Guardians of the Galaxy Vol. 2
2014’s Guardians of the Galaxy was an all-around fantastic movie. It broke the generic mold of the previous Marvel films, gave us some memorable new heroes that were fairly unknown, and is the most entertaining Marvel movie to-date (and arguably their best behind Winter Soldier). I’d been a fan of writer/director James Gunn since his 2006 debut, Slither, and was happy to see his talents transfer over to a big budget film. It seems like Marvel gave Gunn free reign on this series, which is why I was so disappointed to see that the follow-up is so by-the-numbers.
Volume 2 splits up our gang as Quill, Gamora, and Drax travel to Ego’s Planet. Ego is Peter Quill’s father (played by Kurt Russell) and has found his son after the events of the first movie. Rocket and Groot are forced to stay and repair their damaged ship and keep an eye on Nebula. Splitting up the team is a massive misstep in my eyes. The strength of the first film comes from the banter and reluctant teamwork together. Luckily, Gunn does give more screen time to Yondu (played by the always excellent Michael Rooker), who is arguably the only character with an arc throughout the entire film. Rooker is great in the role and is one of the few great parts of the film. The film’s brightest spot though is Dave Bautista as Drax. Bautista has been a real unexpected find, often being the MVP in films like Spectre and the first Guardians. He is absolutely hilarious here and steals every scene he’s in. If not for him in this film, it would be fairly forgettable. The first hour soars by pretty quickly, but the second act seems to wander – sometimes literally with our characters exploring Ego’s planet. I have a lot of issues with this movie (most that have apparently been overlooked by other critics) and, as with Doctor Strange, they overshadow other solid moments in the film.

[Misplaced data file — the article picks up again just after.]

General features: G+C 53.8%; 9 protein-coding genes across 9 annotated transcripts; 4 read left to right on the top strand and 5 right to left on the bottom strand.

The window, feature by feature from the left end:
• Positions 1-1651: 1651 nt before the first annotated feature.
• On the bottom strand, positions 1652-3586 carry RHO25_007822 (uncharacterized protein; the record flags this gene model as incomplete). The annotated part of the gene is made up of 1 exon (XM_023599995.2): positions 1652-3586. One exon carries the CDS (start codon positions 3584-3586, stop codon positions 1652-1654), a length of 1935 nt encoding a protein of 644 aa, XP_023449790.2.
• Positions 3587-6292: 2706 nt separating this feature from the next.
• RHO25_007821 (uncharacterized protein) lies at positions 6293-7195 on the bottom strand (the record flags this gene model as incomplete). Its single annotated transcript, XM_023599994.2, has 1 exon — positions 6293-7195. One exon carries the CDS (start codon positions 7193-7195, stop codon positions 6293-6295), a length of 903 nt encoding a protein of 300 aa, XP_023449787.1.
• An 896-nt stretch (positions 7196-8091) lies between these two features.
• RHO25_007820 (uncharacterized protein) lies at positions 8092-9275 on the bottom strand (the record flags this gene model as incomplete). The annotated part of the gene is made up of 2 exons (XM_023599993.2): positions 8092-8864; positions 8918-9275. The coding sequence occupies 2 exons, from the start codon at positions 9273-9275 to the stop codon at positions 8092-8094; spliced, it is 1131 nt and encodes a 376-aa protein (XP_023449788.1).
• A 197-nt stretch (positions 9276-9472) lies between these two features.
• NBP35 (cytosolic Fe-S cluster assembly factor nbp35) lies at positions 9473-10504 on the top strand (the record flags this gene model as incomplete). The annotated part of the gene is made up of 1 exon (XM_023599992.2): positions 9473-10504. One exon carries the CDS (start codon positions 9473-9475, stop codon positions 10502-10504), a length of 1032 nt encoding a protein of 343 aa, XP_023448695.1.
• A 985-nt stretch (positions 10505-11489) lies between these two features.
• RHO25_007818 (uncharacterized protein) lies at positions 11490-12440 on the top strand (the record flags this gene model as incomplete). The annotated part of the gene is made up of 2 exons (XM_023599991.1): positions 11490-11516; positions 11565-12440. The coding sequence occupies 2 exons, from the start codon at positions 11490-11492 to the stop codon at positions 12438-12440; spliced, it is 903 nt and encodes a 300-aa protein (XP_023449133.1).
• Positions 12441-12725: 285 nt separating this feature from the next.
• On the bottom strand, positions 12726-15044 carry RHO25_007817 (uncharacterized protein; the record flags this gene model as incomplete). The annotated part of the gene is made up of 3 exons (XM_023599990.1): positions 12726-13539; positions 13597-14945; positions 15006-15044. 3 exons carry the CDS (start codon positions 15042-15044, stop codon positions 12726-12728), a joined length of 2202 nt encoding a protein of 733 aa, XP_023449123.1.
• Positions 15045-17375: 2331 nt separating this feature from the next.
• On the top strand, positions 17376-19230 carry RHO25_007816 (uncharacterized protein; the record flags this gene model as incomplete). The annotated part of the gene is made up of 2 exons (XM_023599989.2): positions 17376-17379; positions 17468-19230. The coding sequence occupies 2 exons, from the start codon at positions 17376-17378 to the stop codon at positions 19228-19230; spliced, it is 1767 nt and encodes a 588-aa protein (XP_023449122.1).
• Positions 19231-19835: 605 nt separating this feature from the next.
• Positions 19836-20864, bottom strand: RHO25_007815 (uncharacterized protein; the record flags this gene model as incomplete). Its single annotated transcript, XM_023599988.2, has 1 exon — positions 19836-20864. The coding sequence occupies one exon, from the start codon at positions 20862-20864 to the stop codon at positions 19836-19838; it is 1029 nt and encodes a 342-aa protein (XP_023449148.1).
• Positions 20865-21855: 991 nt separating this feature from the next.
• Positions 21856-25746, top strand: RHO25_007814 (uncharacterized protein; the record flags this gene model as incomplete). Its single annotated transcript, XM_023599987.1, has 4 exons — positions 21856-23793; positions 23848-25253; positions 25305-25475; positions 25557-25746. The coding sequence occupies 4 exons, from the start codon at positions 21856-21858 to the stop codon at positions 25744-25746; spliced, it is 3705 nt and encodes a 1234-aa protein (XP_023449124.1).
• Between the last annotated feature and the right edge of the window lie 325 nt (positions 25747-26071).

The real problems come in the third act, with the villain threatening to destroy all other planets because of “reasons.” The finale is an overload of CGI that skimps on character and plot. Unfortunately, this is further evidence of Marvel’s problems with third acts and their villains. I am a bit surprised to the almost unanimous love for this film because I am fairly forgiving to superhero films, but this one left a bad taste in my mouth. While this film is entertaining (mainly the first act) and has its moments, I honestly found both Batman v. Superman (extended cut) and Man of Steel much more satisfying experiences. While it may be a hair better than Marvel’s last effort, Doctor Strange, that still isn’t saying much. Maybe my expectations were too high and it would be better on a second viewing, but it’s only been a couple of days since I left the theater. I hope Gunn & Co. find their groove again because they really have a knockout cast for these characters and I want to see them go out on a high note. With action films like Fate of the Furious, John Wick 2, and even superhero films like Logan, Marvel really has to step up their game and give us something different.
Rating: PG-13 for sequences of sci-fi action and violence, language, and brief suggestive content
Runtime: 2 hours, 17 minutes